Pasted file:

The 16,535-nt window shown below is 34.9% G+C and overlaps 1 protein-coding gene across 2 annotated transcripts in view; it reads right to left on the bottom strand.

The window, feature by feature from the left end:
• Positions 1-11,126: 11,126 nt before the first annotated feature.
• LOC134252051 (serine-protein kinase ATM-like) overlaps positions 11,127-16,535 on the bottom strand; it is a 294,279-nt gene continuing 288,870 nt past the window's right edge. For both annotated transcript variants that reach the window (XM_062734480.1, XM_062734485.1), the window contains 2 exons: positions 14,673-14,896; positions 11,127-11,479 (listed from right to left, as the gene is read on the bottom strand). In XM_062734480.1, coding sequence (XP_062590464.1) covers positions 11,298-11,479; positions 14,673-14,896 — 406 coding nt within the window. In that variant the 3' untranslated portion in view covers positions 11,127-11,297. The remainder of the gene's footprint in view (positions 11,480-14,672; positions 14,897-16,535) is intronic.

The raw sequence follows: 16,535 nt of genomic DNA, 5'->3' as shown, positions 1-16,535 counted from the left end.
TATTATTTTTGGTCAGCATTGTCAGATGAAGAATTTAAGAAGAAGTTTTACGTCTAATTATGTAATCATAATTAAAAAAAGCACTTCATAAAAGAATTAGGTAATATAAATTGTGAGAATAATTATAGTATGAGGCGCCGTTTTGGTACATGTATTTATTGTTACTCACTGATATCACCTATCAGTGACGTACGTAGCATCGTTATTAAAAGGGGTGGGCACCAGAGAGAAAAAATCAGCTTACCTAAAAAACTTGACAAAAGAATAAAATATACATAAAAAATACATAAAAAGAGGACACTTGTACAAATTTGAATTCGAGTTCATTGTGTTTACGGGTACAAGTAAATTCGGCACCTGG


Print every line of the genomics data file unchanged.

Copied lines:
The 16,535-nt window shown below is 34.9% G+C and overlaps 1 protein-coding gene across 2 annotated transcripts in view; it reads right to left on the bottom strand.

The window, feature by feature from the left end:
• Positions 1-11,126: 11,126 nt before the first annotated feature.
• LOC134252051 (serine-protein kinase ATM-like) overlaps positions 11,127-16,535 on the bottom strand; it is a 294,279-nt gene continuing 288,870 nt past the window's right edge. For both annotated transcript variants that reach the window (XM_062734480.1, XM_062734485.1), the window contains 2 exons: positions 14,673-14,896; positions 11,127-11,479 (listed from right to left, as the gene is read on the bottom strand). In XM_062734480.1, coding sequence (XP_062590464.1) covers positions 11,298-11,479; positions 14,673-14,896 — 406 coding nt within the window. In that variant the 3' untranslated portion in view covers positions 11,127-11,297. The remainder of the gene's footprint in view (positions 11,480-14,672; positions 14,897-16,535) is intronic.

The raw sequence follows: 16,535 nt of genomic DNA, 5'->3' as shown, positions 1-16,535 counted from the left end.
TATTATTTTTGGTCAGCATTGTCAGATGAAGAATTTAAGAAGAAGTTTTACGTCTAATTATGTAATCATAATTAAAAAAAGCACTTCATAAAAGAATTAGGTAATATAAATTGTGAGAATAATTATAGTATGAGGCGCCGTTTTGGTACATGTATTTATTGTTACTCACTGATATCACCTATCAGTGACGTACGTAGCATCGTTATTAAAAGGGGTGGGCACCAGAGAGAAAAAATCAGCTTACCTAAAAAACTTGACAAAAGAATAAAATATACATAAAAAATACATAAAAAGAGGACACTTGTACAAATTTGAATTCGAGTTCATTGTGTTTACGGGTACAAGTAAATTCGGCACCTGG